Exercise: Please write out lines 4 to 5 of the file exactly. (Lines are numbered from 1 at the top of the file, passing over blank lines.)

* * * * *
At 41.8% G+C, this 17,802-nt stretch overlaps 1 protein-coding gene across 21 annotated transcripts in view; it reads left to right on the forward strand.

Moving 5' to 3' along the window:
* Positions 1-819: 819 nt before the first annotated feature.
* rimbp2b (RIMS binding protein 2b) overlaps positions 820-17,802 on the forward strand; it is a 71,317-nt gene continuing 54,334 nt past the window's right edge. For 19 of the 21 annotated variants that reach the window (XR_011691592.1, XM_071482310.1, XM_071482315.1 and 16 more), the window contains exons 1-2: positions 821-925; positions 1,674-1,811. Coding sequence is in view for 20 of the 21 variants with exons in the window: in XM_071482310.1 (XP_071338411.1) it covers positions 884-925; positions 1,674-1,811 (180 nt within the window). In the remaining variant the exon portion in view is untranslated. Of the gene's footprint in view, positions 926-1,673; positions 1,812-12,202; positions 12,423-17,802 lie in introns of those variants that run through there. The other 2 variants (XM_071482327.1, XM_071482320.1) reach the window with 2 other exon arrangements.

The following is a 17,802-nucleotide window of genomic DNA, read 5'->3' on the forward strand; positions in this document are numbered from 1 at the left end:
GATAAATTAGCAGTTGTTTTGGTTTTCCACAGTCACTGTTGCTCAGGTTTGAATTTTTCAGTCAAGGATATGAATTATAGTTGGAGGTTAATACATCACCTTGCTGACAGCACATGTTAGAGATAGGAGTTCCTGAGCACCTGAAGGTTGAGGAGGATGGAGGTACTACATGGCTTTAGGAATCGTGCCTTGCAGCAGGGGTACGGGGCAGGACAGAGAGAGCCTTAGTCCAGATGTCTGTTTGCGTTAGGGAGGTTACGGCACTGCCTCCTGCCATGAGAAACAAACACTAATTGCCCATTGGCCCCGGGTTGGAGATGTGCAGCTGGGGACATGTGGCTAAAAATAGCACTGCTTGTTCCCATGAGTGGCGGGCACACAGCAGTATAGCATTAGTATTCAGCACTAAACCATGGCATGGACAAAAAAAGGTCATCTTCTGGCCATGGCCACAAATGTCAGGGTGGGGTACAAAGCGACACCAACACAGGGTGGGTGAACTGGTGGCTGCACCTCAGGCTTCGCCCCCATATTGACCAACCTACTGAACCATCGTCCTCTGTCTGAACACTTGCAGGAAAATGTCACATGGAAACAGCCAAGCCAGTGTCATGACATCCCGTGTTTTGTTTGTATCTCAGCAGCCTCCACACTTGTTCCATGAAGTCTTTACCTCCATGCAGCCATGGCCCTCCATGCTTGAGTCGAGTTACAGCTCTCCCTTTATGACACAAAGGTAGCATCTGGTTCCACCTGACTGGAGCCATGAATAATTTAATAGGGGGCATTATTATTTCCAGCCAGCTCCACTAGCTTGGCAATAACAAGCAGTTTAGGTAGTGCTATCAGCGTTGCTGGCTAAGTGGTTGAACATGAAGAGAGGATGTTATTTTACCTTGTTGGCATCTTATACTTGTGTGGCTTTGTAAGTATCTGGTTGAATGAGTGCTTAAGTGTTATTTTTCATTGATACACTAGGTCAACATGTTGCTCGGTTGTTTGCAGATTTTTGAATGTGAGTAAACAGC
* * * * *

* rimbp2b (RIMS binding protein 2b) overlaps positions 820-17,802 on the forward strand; it is a 71,317-nt gene continuing 54,334 nt past the window's right edge. For 19 of the 21 annotated variants that reach the window (XR_011691592.1, XM_071482310.1, XM_071482315.1 and 16 more), the window contains exons 1-2: positions 821-925; positions 1,674-1,811. Coding sequence is in view for 20 of the 21 variants with exons in the window: in XM_071482310.1 (XP_071338411.1) it covers positions 884-925; positions 1,674-1,811 (180 nt within the window). In the remaining variant the exon portion in view is untranslated. Of the gene's footprint in view, positions 926-1,673; positions 1,812-12,202; positions 12,423-17,802 lie in introns of those variants that run through there. The other 2 variants (XM_071482327.1, XM_071482320.1) reach the window with 2 other exon arrangements.

The following is a 17,802-nucleotide window of genomic DNA, read 5'->3' on the forward strand; positions in this document are numbered from 1 at the left end: